• Cecilia Sun Yun Chiang. Madame Chiang's Mandarin recipe book. International Paper Co., Long-Bell Division.
  • Cecilia Chiang, with Lisa Weiss (2007). The Seventh Daughter: My Culinary Journey from Beijing to San Francisco. Ten Speed Press. ISBN 978-1-58008-822-0. (nominated for a 2008 James Beard Award)


  1. ^ 孟芳 (May 7, 2013). 華裔廚神 中餐革命 母子傳承. 世界新聞 (in Chinese). Archived from the original on March 7, 2014. Retrieved March 7, 2014.
  2. ^ a b c d e Belinda Leong (July 20, 2018). "Cecilia Chiang, in Her Own Words". Eater. Archived from the original on July 20, 2018. Retrieved March 20, 2019.
  3. ^ a b c Carman, Tim. "Cecilia Chiang, grand dame of Chinese cooking in America, dies at 100". The Washington Post. ISSN 0190-8286. Retrieved November 24, 2020.
  4. ^ a b c d e Grimes, William (October 28, 2020). "Cecilia Chiang, Who Brought Authentic Chinese Food to America, Dies at 100". The New York Times. Archived from the original on October 29, 2020. Retrieved October 29, 2020.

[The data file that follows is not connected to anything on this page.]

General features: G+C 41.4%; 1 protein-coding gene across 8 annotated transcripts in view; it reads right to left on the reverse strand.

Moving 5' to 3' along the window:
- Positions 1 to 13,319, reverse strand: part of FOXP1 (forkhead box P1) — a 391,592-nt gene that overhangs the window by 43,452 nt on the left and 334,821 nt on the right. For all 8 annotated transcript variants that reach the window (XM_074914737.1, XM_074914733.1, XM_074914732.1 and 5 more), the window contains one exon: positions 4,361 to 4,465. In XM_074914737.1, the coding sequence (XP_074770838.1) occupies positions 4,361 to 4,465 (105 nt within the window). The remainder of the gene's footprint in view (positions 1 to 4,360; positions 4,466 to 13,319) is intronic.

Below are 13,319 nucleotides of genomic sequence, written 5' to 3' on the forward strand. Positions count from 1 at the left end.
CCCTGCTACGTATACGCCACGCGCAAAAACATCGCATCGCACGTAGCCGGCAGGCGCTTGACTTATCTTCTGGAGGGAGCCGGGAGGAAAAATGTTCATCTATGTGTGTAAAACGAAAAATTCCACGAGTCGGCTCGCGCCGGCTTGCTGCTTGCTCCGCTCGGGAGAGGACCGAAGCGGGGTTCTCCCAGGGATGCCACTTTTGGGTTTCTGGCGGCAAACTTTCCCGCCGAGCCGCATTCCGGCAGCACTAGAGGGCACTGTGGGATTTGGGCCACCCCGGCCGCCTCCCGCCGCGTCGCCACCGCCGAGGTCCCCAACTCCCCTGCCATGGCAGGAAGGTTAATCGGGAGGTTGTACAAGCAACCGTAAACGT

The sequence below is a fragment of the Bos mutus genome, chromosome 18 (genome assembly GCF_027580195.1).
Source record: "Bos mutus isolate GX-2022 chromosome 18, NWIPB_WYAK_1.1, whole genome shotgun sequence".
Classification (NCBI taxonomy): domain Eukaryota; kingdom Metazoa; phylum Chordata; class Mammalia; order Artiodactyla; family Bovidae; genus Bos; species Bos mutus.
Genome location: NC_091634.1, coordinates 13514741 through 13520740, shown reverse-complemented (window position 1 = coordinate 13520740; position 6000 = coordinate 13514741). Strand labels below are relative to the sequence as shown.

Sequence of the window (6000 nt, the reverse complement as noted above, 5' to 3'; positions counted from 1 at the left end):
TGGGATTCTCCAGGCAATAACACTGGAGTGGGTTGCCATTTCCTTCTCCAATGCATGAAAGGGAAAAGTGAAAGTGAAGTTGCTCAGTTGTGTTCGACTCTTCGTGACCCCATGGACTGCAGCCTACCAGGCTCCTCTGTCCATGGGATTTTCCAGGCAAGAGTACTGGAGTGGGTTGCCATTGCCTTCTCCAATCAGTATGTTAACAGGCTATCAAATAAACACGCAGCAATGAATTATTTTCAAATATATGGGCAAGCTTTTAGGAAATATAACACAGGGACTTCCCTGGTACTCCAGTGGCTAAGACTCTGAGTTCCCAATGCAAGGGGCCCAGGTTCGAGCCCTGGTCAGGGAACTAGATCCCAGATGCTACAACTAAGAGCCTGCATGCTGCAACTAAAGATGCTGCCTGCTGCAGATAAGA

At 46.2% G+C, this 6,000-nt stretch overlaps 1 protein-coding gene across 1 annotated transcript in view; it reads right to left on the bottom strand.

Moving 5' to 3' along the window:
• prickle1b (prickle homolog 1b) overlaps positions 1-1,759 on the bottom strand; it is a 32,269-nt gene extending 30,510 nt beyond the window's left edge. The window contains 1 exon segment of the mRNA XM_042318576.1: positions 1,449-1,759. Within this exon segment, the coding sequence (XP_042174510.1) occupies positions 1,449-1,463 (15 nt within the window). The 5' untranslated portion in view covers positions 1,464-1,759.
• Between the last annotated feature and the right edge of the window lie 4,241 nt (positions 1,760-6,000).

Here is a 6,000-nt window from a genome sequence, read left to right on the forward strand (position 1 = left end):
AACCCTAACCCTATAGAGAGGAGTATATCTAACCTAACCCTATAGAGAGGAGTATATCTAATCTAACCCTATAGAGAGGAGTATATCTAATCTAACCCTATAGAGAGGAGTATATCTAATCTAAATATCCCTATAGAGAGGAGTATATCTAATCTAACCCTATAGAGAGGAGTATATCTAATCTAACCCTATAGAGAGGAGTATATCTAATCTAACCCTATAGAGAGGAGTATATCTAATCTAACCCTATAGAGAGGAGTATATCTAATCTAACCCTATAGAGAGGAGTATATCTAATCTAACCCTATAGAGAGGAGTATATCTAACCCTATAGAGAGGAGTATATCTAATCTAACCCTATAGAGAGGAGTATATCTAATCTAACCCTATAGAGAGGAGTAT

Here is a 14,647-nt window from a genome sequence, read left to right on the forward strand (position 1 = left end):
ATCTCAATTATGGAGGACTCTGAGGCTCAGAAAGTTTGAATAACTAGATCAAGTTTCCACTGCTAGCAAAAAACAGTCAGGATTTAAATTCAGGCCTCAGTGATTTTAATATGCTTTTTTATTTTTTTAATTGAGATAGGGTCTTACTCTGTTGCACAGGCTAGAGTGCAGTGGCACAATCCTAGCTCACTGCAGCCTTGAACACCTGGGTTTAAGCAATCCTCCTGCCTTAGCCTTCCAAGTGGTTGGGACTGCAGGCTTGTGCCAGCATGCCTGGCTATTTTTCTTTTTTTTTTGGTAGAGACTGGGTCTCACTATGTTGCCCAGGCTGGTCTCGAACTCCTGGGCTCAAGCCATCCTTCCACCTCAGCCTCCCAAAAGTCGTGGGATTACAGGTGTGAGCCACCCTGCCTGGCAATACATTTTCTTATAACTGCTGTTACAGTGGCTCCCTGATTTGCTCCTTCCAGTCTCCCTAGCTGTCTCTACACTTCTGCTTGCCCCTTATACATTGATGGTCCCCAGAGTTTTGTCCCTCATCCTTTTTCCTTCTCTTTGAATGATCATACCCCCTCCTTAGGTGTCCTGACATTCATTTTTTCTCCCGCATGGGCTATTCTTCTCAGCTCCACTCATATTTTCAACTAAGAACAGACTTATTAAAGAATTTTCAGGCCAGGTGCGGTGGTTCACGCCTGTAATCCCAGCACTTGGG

5. ^ a b Bauer, Michael (May 25, 2011). "At the Mandarin, Cecilia Chiang changed Chinese food". San Francisco Chronicle. Archived from the original on June 27, 2018. Retrieved March 20, 2019.
  6. ^ Chiang, Cecilia Sun Yun (1974). The Mandarin Way. Little, Brown. ISBN 9780316139007.
  7. ^ a b c d e f Harlib, Leslie (September 27, 2007). "Cecilia Chiang - China's Julia Child". Marin Independent Journal. Archived from the original on March 7, 2012. Retrieved September 17, 2009.
  8. ^ a b c d e f Grimes, William (October 28, 2020). "Cecilia Chiang, Who Brought Authentic Chinese Food to America, Dies at 100". The New York Times. ISSN 0362-4331. Archived from the original on October 29, 2020. Retrieved October 29, 2020.
  9. ^ a b "Empress of San Francisco". Saveur. Archived from the original on August 18, 2020. Retrieved October 29, 2020.